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Title: Enabling efficient and robust network service for vehicular users
Authors: Zhang, Da
Keywords: DRNTU::Engineering::Computer science and engineering::Computer systems organization::Computer-communication networks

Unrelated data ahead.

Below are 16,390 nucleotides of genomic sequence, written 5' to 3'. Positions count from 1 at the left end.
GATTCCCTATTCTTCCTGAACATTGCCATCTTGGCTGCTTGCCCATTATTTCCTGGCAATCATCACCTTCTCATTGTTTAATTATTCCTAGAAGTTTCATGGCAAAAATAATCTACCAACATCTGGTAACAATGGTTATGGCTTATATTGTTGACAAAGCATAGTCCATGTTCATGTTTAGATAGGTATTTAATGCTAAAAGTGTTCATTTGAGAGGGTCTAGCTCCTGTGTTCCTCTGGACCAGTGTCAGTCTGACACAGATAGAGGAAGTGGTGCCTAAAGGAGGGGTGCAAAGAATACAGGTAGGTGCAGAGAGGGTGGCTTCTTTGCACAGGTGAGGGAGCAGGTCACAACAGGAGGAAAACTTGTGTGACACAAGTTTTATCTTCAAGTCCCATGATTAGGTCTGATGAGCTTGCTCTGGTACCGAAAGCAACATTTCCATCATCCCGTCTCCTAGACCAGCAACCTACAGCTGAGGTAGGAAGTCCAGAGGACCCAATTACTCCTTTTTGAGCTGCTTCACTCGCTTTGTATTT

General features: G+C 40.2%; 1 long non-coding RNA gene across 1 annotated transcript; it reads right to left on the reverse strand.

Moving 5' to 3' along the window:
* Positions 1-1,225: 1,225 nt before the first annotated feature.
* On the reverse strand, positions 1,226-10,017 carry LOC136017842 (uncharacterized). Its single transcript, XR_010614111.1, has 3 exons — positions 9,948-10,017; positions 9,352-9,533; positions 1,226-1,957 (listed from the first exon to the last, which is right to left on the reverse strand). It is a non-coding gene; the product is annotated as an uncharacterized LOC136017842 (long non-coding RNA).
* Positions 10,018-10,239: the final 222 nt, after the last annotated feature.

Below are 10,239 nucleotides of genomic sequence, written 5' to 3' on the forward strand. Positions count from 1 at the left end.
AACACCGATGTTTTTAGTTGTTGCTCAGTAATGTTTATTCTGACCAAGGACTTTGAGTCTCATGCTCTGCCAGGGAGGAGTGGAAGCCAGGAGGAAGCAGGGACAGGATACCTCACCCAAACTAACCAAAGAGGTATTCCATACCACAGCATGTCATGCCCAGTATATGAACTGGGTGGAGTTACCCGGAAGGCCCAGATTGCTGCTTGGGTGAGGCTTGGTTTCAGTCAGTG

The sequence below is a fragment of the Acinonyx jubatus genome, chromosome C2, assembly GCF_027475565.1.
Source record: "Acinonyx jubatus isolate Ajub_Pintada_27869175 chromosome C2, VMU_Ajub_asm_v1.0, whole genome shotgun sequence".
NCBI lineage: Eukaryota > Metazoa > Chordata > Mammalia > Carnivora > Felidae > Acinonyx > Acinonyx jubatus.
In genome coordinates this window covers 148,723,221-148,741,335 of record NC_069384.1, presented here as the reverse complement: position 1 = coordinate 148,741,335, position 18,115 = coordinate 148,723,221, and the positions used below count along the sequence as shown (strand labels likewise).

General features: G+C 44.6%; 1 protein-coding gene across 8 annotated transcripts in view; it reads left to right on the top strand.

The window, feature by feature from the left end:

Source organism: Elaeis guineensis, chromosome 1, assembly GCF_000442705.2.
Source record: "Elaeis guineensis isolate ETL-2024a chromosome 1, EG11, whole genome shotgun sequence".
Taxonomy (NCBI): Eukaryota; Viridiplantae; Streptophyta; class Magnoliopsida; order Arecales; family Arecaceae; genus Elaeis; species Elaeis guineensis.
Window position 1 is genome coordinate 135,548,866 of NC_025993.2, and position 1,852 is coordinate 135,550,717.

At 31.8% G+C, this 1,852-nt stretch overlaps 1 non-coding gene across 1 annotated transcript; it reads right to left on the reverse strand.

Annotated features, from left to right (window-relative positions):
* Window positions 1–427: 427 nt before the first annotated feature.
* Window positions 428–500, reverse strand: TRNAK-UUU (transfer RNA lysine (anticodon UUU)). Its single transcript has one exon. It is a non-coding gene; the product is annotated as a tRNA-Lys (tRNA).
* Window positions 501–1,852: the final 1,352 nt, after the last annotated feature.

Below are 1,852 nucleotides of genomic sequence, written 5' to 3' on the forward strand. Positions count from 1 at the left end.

DRNTU::Engineering::Computer science and engineering::Information systems::Information storage and retrieval
Issue Date: 2013